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Alcohol causes teen to gain a criminal record

Alcohol causes teen to gain a criminal record

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Diamond Coconut with orange juice, Hairoun, Corona, and Carib were the culprits that persuaded a 19 year old with a clean record to steal phones from Digicel last weekend. 

 It was Sunday, October 31 when the Digicel SVG Ltd store located in Port Elisabeth, Bequia, lost its $1850 aluminium and glass door to a concrete block, and three Samsung phones worth $2642 to teenager Shar Benn. 

Now all of the phones have been recovered in working condition, but Benn, a maintenance worker from O’Car, is worse for wear with one criminal conviction to his name, and a $1850 bill to compensate. 

The young man had told the police that he decided to go to the beach that Sunday morning, because the electricity went at his home. He left his house at nine, and went to the Princess Margaret beach. He settled down to drink a concoction of Diamond Coconut and orange juice “whole day”. He said after that he went elsewhere and was drinking Corona, Hairoun and Carib. He left at 6:30p.m and began walking home. 

Stopping to urinate, a thought popped into his head saying “just go and do that dey. Break into Digicel and do what you have to do” and he proceeded to use a piece of a block to smash the door. He took the phones, got something to eat, went home and went to sleep. Before this, he took off two of the phones and removed the SIM cards.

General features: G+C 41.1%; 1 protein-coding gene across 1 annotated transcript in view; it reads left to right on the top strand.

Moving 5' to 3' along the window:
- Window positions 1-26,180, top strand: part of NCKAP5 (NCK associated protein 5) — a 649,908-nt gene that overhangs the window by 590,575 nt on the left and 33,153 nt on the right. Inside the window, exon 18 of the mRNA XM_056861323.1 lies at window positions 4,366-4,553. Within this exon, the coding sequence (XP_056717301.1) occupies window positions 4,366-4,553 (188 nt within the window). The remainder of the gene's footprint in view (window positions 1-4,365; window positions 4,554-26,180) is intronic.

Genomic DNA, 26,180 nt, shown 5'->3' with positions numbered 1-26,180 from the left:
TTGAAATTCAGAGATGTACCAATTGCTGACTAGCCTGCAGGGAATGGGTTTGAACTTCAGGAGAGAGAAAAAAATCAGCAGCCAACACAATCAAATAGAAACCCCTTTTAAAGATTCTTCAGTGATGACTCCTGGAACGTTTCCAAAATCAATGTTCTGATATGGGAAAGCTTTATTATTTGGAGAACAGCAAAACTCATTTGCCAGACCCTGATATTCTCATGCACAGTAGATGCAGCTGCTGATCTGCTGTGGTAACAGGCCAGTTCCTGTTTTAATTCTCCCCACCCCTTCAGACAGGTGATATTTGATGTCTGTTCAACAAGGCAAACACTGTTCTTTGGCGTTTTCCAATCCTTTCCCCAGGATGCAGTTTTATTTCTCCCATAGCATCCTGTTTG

The police received information about the offence, and executed a search warrant at the home of the defendant at 1a.m on Monday, November 1. 
The phones – a blue Samsung A10S,  a black Samsung A12, and a blue Samsung A31 – were recovered, and the defendant was taken into custody.
Benn told Chief Magistrate Rechanne Browne, that he wasn’t taking any other substances. 

He was asked if he thought the alcohol worked for him on that day and he said that it didn’t. 

“This is not your character,” the magistrate told the youngster with no criminal record. 

“Don’t walk this path again,” she also told him. 

Factors that provided saving graces for the young man were that he acknowleged his guilt at the first opportunity, and he is young. The magistrate said that the court has guidance to steer young persons away from a custodial sentence where possible. 

The phones being in very good condition; restitution was also deemed possible.

The magistrate told the defendant that his actions were “wholly unnecessary”, and the consequences could be severe in that persons would look at him in a different light. It will be very difficult for him as he will constantly be proving himself. 

The defendant agreed. 

She ordered restitution for the phones, but also that the compensation of $1850 for the door be paid by December 13. Defaulting on this payment, he will spend four months in prison. 

“Stop drinking!” Browne cautioned. 

“It’s not for you. Stop the alcohol drinking, that’s not for you at all.”

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